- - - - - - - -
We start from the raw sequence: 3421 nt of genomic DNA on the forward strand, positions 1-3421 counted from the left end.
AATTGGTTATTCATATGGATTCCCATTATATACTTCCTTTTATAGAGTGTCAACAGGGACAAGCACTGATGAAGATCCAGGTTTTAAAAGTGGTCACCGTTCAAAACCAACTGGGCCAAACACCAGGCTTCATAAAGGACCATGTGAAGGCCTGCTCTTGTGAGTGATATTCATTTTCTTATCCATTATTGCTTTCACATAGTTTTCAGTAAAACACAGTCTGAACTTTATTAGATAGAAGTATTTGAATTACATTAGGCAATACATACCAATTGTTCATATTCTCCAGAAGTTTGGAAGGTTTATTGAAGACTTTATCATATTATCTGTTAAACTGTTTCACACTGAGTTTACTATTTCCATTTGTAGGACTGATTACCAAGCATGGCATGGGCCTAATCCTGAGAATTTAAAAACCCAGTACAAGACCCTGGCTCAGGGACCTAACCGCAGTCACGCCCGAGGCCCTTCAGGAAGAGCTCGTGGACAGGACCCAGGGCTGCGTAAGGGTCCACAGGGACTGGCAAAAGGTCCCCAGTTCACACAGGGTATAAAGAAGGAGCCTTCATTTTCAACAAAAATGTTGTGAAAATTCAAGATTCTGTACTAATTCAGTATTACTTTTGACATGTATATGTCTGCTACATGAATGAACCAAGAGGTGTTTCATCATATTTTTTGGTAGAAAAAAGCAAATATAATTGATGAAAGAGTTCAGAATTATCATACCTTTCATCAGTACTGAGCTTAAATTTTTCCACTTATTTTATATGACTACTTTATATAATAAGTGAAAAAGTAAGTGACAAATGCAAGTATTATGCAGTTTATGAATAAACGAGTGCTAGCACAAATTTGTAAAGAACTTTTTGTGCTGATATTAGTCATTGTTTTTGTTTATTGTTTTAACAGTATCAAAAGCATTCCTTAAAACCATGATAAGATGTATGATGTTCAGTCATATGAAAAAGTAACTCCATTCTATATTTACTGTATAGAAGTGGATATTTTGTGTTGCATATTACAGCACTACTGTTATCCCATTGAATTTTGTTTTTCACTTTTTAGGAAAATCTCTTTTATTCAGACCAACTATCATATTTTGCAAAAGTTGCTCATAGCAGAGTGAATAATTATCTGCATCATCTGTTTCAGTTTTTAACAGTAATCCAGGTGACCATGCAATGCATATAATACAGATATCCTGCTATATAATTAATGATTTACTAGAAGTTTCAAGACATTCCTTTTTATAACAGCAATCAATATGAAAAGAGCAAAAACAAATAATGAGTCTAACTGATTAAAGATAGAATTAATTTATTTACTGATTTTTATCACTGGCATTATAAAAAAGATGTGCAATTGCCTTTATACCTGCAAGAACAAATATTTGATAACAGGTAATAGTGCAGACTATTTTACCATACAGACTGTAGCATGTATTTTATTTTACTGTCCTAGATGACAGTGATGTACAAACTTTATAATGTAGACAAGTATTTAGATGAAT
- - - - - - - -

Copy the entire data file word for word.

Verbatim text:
We start from the raw sequence: 3421 nt of genomic DNA on the forward strand, positions 1-3421 counted from the left end.
AATTGGTTATTCATATGGATTCCCATTATATACTTCCTTTTATAGAGTGTCAACAGGGACAAGCACTGATGAAGATCCAGGTTTTAAAAGTGGTCACCGTTCAAAACCAACTGGGCCAAACACCAGGCTTCATAAAGGACCATGTGAAGGCCTGCTCTTGTGAGTGATATTCATTTTCTTATCCATTATTGCTTTCACATAGTTTTCAGTAAAACACAGTCTGAACTTTATTAGATAGAAGTATTTGAATTACATTAGGCAATACATACCAATTGTTCATATTCTCCAGAAGTTTGGAAGGTTTATTGAAGACTTTATCATATTATCTGTTAAACTGTTTCACACTGAGTTTACTATTTCCATTTGTAGGACTGATTACCAAGCATGGCATGGGCCTAATCCTGAGAATTTAAAAACCCAGTACAAGACCCTGGCTCAGGGACCTAACCGCAGTCACGCCCGAGGCCCTTCAGGAAGAGCTCGTGGACAGGACCCAGGGCTGCGTAAGGGTCCACAGGGACTGGCAAAAGGTCCCCAGTTCACACAGGGTATAAAGAAGGAGCCTTCATTTTCAACAAAAATGTTGTGAAAATTCAAGATTCTGTACTAATTCAGTATTACTTTTGACATGTATATGTCTGCTACATGAATGAACCAAGAGGTGTTTCATCATATTTTTTGGTAGAAAAAAGCAAATATAATTGATGAAAGAGTTCAGAATTATCATACCTTTCATCAGTACTGAGCTTAAATTTTTCCACTTATTTTATATGACTACTTTATATAATAAGTGAAAAAGTAAGTGACAAATGCAAGTATTATGCAGTTTATGAATAAACGAGTGCTAGCACAAATTTGTAAAGAACTTTTTGTGCTGATATTAGTCATTGTTTTTGTTTATTGTTTTAACAGTATCAAAAGCATTCCTTAAAACCATGATAAGATGTATGATGTTCAGTCATATGAAAAAGTAACTCCATTCTATATTTACTGTATAGAAGTGGATATTTTGTGTTGCATATTACAGCACTACTGTTATCCCATTGAATTTTGTTTTTCACTTTTTAGGAAAATCTCTTTTATTCAGACCAACTATCATATTTTGCAAAAGTTGCTCATAGCAGAGTGAATAATTATCTGCATCATCTGTTTCAGTTTTTAACAGTAATCCAGGTGACCATGCAATGCATATAATACAGATATCCTGCTATATAATTAATGATTTACTAGAAGTTTCAAGACATTCCTTTTTATAACAGCAATCAATATGAAAAGAGCAAAAACAAATAATGAGTCTAACTGATTAAAGATAGAATTAATTTATTTACTGATTTTTATCACTGGCATTATAAAAAAGATGTGCAATTGCCTTTATACCTGCAAGAACAAATATTTGATAACAGGTAATAGTGCAGACTATTTTACCATACAGACTGTAGCATGTATTTTATTTTACTGTCCTAGATGACAGTGATGTACAAACTTTATAATGTAGACAAGTATTTAGATGAAT